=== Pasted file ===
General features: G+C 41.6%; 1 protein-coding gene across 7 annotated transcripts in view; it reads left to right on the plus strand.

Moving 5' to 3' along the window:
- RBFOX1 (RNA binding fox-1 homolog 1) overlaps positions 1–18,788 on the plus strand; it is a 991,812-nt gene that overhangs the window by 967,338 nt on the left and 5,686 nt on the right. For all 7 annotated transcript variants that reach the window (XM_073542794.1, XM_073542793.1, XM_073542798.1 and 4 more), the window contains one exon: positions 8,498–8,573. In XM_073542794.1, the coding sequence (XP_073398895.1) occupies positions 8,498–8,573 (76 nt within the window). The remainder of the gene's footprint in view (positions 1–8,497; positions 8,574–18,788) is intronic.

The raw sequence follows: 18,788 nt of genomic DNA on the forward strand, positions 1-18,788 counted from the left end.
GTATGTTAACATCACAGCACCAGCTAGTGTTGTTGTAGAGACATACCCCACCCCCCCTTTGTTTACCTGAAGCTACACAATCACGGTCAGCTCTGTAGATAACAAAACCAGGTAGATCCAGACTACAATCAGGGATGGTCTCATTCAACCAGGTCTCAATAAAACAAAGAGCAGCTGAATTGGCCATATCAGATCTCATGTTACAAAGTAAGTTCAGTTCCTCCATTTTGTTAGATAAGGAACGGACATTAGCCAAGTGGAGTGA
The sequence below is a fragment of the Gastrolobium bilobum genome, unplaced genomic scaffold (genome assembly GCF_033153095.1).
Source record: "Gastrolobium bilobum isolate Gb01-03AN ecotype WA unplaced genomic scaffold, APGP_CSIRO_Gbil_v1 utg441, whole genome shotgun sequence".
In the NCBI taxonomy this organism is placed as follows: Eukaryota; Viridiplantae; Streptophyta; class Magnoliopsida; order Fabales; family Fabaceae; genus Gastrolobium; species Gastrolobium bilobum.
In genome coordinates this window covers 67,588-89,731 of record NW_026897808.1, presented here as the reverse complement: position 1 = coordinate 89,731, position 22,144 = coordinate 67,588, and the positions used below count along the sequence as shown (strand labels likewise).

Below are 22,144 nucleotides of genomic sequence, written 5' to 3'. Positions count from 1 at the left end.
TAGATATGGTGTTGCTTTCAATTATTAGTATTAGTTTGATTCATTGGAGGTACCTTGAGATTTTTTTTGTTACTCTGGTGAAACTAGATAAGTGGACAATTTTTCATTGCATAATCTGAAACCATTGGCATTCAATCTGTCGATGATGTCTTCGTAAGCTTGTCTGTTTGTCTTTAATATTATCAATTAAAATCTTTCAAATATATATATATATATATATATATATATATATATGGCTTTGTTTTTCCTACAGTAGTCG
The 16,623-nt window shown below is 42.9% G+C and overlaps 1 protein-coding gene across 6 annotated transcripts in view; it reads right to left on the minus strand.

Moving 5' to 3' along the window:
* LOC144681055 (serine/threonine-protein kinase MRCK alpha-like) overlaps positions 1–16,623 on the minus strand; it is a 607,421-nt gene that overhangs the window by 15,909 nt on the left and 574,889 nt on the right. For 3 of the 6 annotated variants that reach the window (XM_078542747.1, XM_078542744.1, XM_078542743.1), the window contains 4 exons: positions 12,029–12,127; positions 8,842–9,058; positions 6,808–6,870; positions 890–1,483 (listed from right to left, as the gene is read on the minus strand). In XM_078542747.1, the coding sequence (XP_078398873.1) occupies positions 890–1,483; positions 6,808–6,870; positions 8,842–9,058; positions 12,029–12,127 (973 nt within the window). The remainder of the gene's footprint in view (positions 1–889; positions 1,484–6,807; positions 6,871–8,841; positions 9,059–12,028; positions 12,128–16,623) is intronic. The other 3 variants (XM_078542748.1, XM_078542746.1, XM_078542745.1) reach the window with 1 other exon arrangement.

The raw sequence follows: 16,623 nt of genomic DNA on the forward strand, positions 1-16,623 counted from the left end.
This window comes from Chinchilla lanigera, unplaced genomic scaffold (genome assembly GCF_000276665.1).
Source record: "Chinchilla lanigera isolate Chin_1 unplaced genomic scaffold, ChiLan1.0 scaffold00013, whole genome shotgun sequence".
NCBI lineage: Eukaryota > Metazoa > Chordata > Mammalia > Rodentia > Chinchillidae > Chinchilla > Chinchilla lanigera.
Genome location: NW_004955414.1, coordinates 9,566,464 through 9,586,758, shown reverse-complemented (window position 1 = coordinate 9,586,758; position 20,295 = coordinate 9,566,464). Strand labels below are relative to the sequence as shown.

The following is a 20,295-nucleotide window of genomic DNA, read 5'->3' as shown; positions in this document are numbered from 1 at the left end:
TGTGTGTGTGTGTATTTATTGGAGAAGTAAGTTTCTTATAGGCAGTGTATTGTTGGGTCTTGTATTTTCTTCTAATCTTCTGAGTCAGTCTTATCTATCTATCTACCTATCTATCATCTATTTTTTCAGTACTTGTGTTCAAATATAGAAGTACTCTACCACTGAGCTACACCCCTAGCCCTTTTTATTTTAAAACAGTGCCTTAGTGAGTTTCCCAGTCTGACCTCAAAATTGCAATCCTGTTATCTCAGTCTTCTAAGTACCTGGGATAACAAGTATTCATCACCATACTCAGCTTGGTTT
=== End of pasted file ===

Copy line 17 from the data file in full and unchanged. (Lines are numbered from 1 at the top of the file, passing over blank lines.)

Source record: "Chinchilla lanigera isolate Chin_1 unplaced genomic scaffold, ChiLan1.0 scaffold00013, whole genome shotgun sequence".